Barclays faces bonus outcry and commodities protests at today’s AGM

Investors question pay and bonuses at UK bank annual meeting.

Barclays, the UK banking giant, has been accused of failing to disclose the true cost of bonuses paid to top staff, as shareholders of the bank meet in London today for what is likely to be a heated annual general meeting (AGM). Investors have already voiced concerns about the bank’s 2010 pay report, which includes a £27m total pay and bonus package for Bob Diamond, the bank’s Chief Executive. And in advance of today’s AGM, PIRC, the London-based proxy voting agency, which advises many UK institutional investors, said the bank’s 2010 accounts showed it had not paid £116m of bonus tax liabilities it believes the bank should have done by the end of 2010. For its part, Barclays says it is staggering the bonus tax payments between 2009 and 2013. The UK government passed a special bonus tax regime from December 2009 to April 2010. It gave Barclays a tax liability of £437m on bonuses of approximately £4.8bn. Barclays’ report and accounts say the bank paid £225m of the levy in 2009, £96m in 2010 and will pay the remaining £116m between 2011 and 2013. However, PIRC says this skews the way that profit in the bank is divvied up between employees and shareholders. It said: “Typically 50% of investment bank profit goes to employees with the remaining 50% going to the shareholders who carry the financing risk. Therefore leaving out such a material sum is obscuring that fact that the balance of reward between the risk-bearing shareholders and insiders is even less favourable than appears from the accounts.” PIRC claimsBarclays shares are trading at a discount to stated net asset value as a result because of concerns over the bank’s accounting policies. The voting agency said Barclays could also be running foul of the UK Companies Act, which requires total staff costs, including bonuses, to be booked in the accounts in the year on which they fall. PIRC has recommended that investors vote against the Barclays remuneration report. The Association of British Insurers, whose members own almost 15% of investments listed on the London stock market, has also issued an ‘amber top’ warning to flag up concerns over Barclays’ pay plans. The ABI is questioning the terms of contingent convertible bonds known as “cocos” scheduled to be paid to key bankers, traders and executives as a form of long-term incentive alongside shares and cash. The investors say a 7% annual premium tagged to the cocos outstrips current Barclays shareholder dividends.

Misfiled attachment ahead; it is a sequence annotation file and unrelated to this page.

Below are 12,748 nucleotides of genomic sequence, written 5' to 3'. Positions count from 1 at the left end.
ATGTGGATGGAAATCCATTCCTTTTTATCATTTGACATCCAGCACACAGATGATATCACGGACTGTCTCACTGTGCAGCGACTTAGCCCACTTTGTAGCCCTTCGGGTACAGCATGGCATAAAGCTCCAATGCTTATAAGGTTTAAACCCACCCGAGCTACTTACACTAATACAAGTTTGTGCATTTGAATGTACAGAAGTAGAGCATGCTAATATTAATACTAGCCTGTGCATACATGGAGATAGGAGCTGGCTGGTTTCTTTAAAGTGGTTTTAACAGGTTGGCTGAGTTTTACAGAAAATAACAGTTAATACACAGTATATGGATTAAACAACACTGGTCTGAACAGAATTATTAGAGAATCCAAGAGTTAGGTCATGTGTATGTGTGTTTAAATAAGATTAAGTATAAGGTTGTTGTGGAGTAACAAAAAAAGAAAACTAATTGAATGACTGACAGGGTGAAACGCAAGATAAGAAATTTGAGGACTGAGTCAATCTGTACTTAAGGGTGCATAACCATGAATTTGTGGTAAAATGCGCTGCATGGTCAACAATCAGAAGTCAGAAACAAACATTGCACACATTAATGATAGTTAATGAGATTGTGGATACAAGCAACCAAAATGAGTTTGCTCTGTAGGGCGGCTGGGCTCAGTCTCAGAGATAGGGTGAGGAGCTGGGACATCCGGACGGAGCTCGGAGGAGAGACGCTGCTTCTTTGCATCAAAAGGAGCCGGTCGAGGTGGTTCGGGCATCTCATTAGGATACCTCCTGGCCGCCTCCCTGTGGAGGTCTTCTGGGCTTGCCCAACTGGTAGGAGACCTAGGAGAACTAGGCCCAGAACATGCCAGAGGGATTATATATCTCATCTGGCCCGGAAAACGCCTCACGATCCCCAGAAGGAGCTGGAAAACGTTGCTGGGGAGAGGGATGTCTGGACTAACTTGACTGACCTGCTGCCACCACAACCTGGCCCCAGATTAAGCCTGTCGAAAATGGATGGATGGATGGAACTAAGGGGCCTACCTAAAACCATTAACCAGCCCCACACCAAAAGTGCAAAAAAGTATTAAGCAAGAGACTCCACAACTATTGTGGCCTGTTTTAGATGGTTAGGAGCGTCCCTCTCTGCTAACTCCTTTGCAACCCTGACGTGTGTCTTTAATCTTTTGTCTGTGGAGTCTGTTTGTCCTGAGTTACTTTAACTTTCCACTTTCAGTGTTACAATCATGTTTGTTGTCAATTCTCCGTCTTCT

At least one institutional investor, Co-operative Asset Management, has said it plans to vote against the bank’s remuneration report.
Meanwhile, Barclays faces protests at the AGM from NGOs. Campaign group, the World Development Movement, claims the bank’s trading arm, Barclays Capital, is pushing up the price of food staples. Murray Worthy, policy officer at the World Development Movement said: “First, it was sub-prime mortgages, now it is food commodities. Along with others in the sector, Barclays is able to make unchallenged profits by betting on hunger.” The WDM estimates BarCap may have made as much as £340m in 2010 from its activities in food speculation.